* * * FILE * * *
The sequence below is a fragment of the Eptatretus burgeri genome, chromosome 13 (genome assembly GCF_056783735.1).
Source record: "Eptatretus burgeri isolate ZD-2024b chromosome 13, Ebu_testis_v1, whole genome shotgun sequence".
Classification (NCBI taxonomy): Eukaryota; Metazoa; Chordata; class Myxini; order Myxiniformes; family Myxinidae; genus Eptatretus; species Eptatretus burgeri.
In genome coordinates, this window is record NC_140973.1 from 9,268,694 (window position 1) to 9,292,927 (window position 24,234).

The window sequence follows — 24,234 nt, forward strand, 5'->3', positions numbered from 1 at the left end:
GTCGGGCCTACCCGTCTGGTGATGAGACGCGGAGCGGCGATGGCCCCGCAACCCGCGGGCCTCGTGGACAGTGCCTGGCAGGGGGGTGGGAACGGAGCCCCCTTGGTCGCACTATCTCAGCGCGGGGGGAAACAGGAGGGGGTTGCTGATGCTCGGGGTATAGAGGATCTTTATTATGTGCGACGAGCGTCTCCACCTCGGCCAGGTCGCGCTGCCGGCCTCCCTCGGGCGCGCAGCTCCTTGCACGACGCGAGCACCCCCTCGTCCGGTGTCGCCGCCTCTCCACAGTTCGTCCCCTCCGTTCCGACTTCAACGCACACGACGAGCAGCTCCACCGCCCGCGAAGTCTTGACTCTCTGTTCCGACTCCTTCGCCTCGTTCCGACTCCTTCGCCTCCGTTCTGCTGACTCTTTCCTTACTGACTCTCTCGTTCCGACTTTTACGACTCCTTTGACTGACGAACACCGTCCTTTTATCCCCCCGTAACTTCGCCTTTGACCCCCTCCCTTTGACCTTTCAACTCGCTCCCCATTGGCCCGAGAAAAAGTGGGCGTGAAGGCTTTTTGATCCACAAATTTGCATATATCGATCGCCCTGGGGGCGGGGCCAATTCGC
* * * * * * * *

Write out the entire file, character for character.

The sequence below is a fragment of the Eptatretus burgeri genome, chromosome 13 (genome assembly GCF_056783735.1).
Source record: "Eptatretus burgeri isolate ZD-2024b chromosome 13, Ebu_testis_v1, whole genome shotgun sequence".
Classification (NCBI taxonomy): Eukaryota; Metazoa; Chordata; class Myxini; order Myxiniformes; family Myxinidae; genus Eptatretus; species Eptatretus burgeri.
In genome coordinates, this window is record NC_140973.1 from 9,268,694 (window position 1) to 9,292,927 (window position 24,234).

The window sequence follows — 24,234 nt, forward strand, 5'->3', positions numbered from 1 at the left end:
GTCGGGCCTACCCGTCTGGTGATGAGACGCGGAGCGGCGATGGCCCCGCAACCCGCGGGCCTCGTGGACAGTGCCTGGCAGGGGGGTGGGAACGGAGCCCCCTTGGTCGCACTATCTCAGCGCGGGGGGAAACAGGAGGGGGTTGCTGATGCTCGGGGTATAGAGGATCTTTATTATGTGCGACGAGCGTCTCCACCTCGGCCAGGTCGCGCTGCCGGCCTCCCTCGGGCGCGCAGCTCCTTGCACGACGCGAGCACCCCCTCGTCCGGTGTCGCCGCCTCTCCACAGTTCGTCCCCTCCGTTCCGACTTCAACGCACACGACGAGCAGCTCCACCGCCCGCGAAGTCTTGACTCTCTGTTCCGACTCCTTCGCCTCGTTCCGACTCCTTCGCCTCCGTTCTGCTGACTCTTTCCTTACTGACTCTCTCGTTCCGACTTTTACGACTCCTTTGACTGACGAACACCGTCCTTTTATCCCCCCGTAACTTCGCCTTTGACCCCCTCCCTTTGACCTTTCAACTCGCTCCCCATTGGCCCGAGAAAAAGTGGGCGTGAAGGCTTTTTGATCCACAAATTTGCATATATCGATCGCCCTGGGGGCGGGGCCAATTCGC